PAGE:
Cancer charity which took funds from St Albans residents is forced to close

Bailey Sarwa

Bailey Sarwa - Credit: Photo supplied

A cancer charity at the heart of a massive fundraising campaign which raised tens of thousands of pounds to help a St Albans boy has been ordered to cease trading.

In July the Charity Commission appointed interim managers to take charge of Families Against Neuroblastoma (FAN) while it investigated concerns about its governance and financial management.

The charity accepted £100,000 in donations from kind-hearted St Albans residents and then allegedly refused to help its intended recipient - Bailey Sarwa - who two years ago suffered a relapse of neuroblastoma, a rare cancer which affects nerve cells.

Bailey, then aged 12, needed urgent antibody treatment after the cancer struck again after seven years’ remission.

But as Great Ormond Street Hospital (GOSH) initially told his family that it was unwilling to give the treatment, they were forced to mount a fundraising campaign - backed by the Herts Advertiser - to enable the then-stricken boy to have care in either Germany or the United States.

However the hospital later reversed that decision and Bailey, who did not receive a penny from FAN, last year successfully fought off the cancer for the second time.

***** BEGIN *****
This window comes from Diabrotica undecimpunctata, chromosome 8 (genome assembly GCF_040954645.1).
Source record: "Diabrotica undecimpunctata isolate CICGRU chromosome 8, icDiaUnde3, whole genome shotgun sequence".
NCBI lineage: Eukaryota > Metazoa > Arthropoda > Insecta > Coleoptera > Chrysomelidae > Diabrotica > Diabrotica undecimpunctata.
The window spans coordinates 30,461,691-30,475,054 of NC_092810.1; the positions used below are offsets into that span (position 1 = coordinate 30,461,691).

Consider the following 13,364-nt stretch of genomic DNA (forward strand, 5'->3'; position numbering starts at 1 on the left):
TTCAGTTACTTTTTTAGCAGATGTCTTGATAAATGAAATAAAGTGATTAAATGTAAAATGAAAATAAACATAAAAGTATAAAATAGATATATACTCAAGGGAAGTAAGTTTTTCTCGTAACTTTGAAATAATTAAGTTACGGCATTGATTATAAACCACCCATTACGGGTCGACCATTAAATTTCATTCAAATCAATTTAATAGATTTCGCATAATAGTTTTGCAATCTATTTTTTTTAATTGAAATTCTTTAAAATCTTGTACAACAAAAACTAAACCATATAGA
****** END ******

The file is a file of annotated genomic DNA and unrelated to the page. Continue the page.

A statement from FAN’s interim managers, Baker Tilly Restructuring and Recovery LLP, said their investigation into the dealings and financial position of the charity found it “can unfortunately no longer continue to trade”.

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But appeal money remained “ring-fenced,” secure and no funds would be moved without prior consent from affected families.

It added: “The interim managers have written to all those families to inform them of the decision to close the charity and will discuss with them the options for transferring their child’s appeal fund to another charity with similar objectives.”

The charity, registered in 2010, had said it would provide help for the physical and mental health of those with neuroblastoma and the support of sufferers and their families.

Information lodged with Companies House shows that the appointment of FAN’s director and secretary, Linza Corp, also its founder, has since been terminated.

Becki Jones, Bailey’s mum, was first approached by the charity while her son was having chemotherapy at GOSH.

But she later complained to the Charity Commission as FAN allegedly blocked her and locals spearheading the fundraising campaign from seeing exactly how much money had been raised for Bailey.

Becki told the Herts Advertiser that the announcement of the charity’s closure had left her feeling, “numb. I feel sad that it has come to this”.

She and other families with FAN appeals will be sent a reconciliation of the receipts and payments from the fund in the coming weeks.

A spokeswoman for the Charity Commission said she did not know when its report would be published.

She said that although FAN had to cease trading as a result of Baker Tilly’s findings, the interim managers’ conclusion “does not affect our investigation” which are continuing.

This newspaper understands that while the results of such probes normally take at least two months, the commission had anticipated its investigations into FAN would take longer, because it was likely to be complicated.